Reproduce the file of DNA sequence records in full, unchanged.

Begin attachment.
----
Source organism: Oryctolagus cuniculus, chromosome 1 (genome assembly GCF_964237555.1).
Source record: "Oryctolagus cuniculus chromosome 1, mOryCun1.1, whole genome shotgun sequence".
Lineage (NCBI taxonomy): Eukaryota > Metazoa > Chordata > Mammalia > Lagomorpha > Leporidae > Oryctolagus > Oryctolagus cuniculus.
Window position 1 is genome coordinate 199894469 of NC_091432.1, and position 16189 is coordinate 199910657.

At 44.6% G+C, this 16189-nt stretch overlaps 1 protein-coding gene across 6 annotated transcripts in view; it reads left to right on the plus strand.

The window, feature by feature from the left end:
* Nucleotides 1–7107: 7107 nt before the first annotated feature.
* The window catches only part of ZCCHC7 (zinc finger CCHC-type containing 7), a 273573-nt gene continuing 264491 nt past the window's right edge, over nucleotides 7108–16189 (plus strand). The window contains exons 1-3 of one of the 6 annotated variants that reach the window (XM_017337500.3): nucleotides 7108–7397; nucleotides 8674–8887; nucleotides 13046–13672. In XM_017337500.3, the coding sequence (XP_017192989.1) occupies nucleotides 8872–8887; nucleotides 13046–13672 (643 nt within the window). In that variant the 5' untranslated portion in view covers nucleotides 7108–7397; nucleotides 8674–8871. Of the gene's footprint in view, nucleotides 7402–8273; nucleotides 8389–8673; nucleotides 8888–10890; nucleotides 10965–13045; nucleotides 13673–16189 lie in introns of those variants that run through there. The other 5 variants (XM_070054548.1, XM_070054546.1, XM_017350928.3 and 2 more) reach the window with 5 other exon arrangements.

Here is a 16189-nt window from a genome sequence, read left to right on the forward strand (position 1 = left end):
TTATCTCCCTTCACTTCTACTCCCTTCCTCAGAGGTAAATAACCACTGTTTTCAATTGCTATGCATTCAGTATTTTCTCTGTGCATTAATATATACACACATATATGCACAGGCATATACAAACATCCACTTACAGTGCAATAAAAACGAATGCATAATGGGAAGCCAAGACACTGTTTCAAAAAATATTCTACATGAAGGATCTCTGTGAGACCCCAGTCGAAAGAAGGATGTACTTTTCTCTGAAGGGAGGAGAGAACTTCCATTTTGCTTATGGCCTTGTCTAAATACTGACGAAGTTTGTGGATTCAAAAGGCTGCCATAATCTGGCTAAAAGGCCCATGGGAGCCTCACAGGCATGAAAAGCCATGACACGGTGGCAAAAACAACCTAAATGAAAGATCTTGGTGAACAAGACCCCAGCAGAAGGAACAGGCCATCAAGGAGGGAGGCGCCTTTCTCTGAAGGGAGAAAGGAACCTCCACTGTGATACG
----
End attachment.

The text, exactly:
Source organism: Oryctolagus cuniculus, chromosome 1 (genome assembly GCF_964237555.1).
Source record: "Oryctolagus cuniculus chromosome 1, mOryCun1.1, whole genome shotgun sequence".
Lineage (NCBI taxonomy): Eukaryota > Metazoa > Chordata > Mammalia > Lagomorpha > Leporidae > Oryctolagus > Oryctolagus cuniculus.
Window position 1 is genome coordinate 199894469 of NC_091432.1, and position 16189 is coordinate 199910657.

At 44.6% G+C, this 16189-nt stretch overlaps 1 protein-coding gene across 6 annotated transcripts in view; it reads left to right on the plus strand.

The window, feature by feature from the left end:
* Nucleotides 1–7107: 7107 nt before the first annotated feature.
* The window catches only part of ZCCHC7 (zinc finger CCHC-type containing 7), a 273573-nt gene continuing 264491 nt past the window's right edge, over nucleotides 7108–16189 (plus strand). The window contains exons 1-3 of one of the 6 annotated variants that reach the window (XM_017337500.3): nucleotides 7108–7397; nucleotides 8674–8887; nucleotides 13046–13672. In XM_017337500.3, the coding sequence (XP_017192989.1) occupies nucleotides 8872–8887; nucleotides 13046–13672 (643 nt within the window). In that variant the 5' untranslated portion in view covers nucleotides 7108–7397; nucleotides 8674–8871. Of the gene's footprint in view, nucleotides 7402–8273; nucleotides 8389–8673; nucleotides 8888–10890; nucleotides 10965–13045; nucleotides 13673–16189 lie in introns of those variants that run through there. The other 5 variants (XM_070054548.1, XM_070054546.1, XM_017350928.3 and 2 more) reach the window with 5 other exon arrangements.

Here is a 16189-nt window from a genome sequence, read left to right on the forward strand (position 1 = left end):
TTATCTCCCTTCACTTCTACTCCCTTCCTCAGAGGTAAATAACCACTGTTTTCAATTGCTATGCATTCAGTATTTTCTCTGTGCATTAATATATACACACATATATGCACAGGCATATACAAACATCCACTTACAGTGCAATAAAAACGAATGCATAATGGGAAGCCAAGACACTGTTTCAAAAAATATTCTACATGAAGGATCTCTGTGAGACCCCAGTCGAAAGAAGGATGTACTTTTCTCTGAAGGGAGGAGAGAACTTCCATTTTGCTTATGGCCTTGTCTAAATACTGACGAAGTTTGTGGATTCAAAAGGCTGCCATAATCTGGCTAAAAGGCCCATGGGAGCCTCACAGGCATGAAAAGCCATGACACGGTGGCAAAAACAACCTAAATGAAAGATCTTGGTGAACAAGACCCCAGCAGAAGGAACAGGCCATCAAGGAGGGAGGCGCCTTTCTCTGAAGGGAGAAAGGAACCTCCACTGTGATACG